Do tech incubators help startups?
A recent Forbes article throws some heavy shade at the thousands of institutions that are trying to help new companies grow. The social media link sub headline is “New research from the Kaufmann Foundation shows that business incubators may not be helping startups as much as they claim to be.”
First of all, that really isn’t what the Kauffman report found. Their MAIN argument is that not enough work has been done comparing incubated companies versus non-incubated, which is an excellent point. There is a SINGLE study that did that, and the data is not encouraging. But it is only one study, and much more work is needed.
And that’s not going to be easy. To begin with, we need to not confuse incubators with accelerators: they do different things, usually have different sponsors, participants have different expectations, and measuring success is likely to be different too. Next, there are multiple confounding factors that make evaluating the impact of incubators problematic.
This is a very ‘political’ question, even within the tech community. Those who skew more free enterprise believe that bootstrapping and succeeding on your own are the ONLY paths to success, they talk about Apple and Facebook, and the fact that almost all tech mega-successes have NOT come from incubators or accelerators. These types tend to be opposed to any kind of dirigiste industrial policy. And many incubators are sponsored by governments.
There may be a selection bias. Companies that are very early hyper successes often attract significant capital early in their life cycle: as a result they never end up needing the support from an incubator or accelerator. This kind of “cream skimming” may mean that the pool of incubated companies is INHERENTLY less probable to end up as successes. The incubators aren’t the problem, it is the pool of candidates who NEED to use incubators that are statistically less likely to succeed. It doesn’t mean that helping them is a bad idea. One of the big challenges is that robust analyses of the incubators globally may show that they are not helpful on average. That wouldn’t surprise me: I suspect some incubators are good, and others are less good. A more interesting question would be “are there any incubators or accelerators that show a consistent pattern of helping start-ups become successful, and if so, what can we learn from them?”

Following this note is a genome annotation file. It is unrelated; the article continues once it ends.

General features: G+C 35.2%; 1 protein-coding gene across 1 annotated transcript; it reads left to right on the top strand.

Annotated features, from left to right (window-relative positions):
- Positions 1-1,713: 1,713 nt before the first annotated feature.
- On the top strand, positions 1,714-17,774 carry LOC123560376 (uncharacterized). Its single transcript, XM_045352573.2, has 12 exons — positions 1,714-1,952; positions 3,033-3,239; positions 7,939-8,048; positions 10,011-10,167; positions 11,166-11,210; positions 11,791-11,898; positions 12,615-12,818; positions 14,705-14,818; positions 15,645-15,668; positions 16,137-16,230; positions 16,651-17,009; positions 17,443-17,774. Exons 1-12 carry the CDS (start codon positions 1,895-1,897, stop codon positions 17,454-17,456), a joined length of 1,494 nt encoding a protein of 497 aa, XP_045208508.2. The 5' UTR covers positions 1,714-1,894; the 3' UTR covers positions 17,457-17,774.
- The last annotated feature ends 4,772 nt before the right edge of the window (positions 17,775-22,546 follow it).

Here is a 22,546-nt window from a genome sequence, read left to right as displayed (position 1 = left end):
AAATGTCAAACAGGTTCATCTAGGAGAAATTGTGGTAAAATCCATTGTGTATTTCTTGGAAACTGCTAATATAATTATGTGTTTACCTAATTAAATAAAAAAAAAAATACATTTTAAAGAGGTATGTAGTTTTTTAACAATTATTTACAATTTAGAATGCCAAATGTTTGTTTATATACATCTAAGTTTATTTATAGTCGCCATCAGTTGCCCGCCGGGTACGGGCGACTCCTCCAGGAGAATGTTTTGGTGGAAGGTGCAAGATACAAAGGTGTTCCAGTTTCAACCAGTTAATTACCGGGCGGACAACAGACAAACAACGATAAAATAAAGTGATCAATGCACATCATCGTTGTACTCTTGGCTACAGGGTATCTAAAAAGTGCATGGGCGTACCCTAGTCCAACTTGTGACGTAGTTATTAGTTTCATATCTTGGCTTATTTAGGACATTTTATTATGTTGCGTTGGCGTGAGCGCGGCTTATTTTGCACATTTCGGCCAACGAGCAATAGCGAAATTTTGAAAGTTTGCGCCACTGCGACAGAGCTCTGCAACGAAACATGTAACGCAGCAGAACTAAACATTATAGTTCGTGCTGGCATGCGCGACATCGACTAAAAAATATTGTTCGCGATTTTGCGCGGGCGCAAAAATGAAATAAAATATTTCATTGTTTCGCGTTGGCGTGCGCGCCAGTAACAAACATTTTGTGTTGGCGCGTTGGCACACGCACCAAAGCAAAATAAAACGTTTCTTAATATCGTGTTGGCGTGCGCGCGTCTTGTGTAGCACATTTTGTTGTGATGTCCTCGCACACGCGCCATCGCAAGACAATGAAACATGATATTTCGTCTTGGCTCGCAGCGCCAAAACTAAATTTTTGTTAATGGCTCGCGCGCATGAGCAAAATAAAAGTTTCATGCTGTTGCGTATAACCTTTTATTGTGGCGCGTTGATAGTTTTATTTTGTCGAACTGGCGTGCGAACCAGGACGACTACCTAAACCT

The real problem then becomes the lack of good statistical universe. Let’s say the average incubator helps 25 companies per year, with 2/25 becoming a big success. If one incubator has three successes three years in a row, while a second incubator has only one success per year for three years, it would be tempting to examine the first for best practices, while dismissing the second as a failure. Bad idea: the difference between one and three over such a short period could easily be due to random chance. This is like picking your mutual fund on the basis of performance. Just because a portfolio manager picked the right stocks for the last five years doesn’t mean she will do it for the next five.
BIGGEST PROBLEM: what the f*** do we mean by success? What do we want incubators to do? Is it to turn companies into billion dollar valuations? Or billion dollar revenues? Create jobs? Get academic ideas into products? Employ university graduates? Build a tech ecosystem or critical mass? Backstop a critical skills area? Fill up an abandoned steel foundry that would otherwise be empty? (That last is a real thing.)
What if incubators are shown to produce identical outcomes to non-incubated companies…but allow management and founders to grow to the same level WITHOUT as much dilution through raising capital? That would certainly be seen as a benefit by the founders, who in turn might be worth $2 billion instead of $200 million on the IPO, and then set up a billion dollar research foundation in the city where the incubator was. That feels like a win to me, but how do you measure that sort of thing across the globe, and over short time periods?
I am sure there are more issues, but this feels like some useful starting points.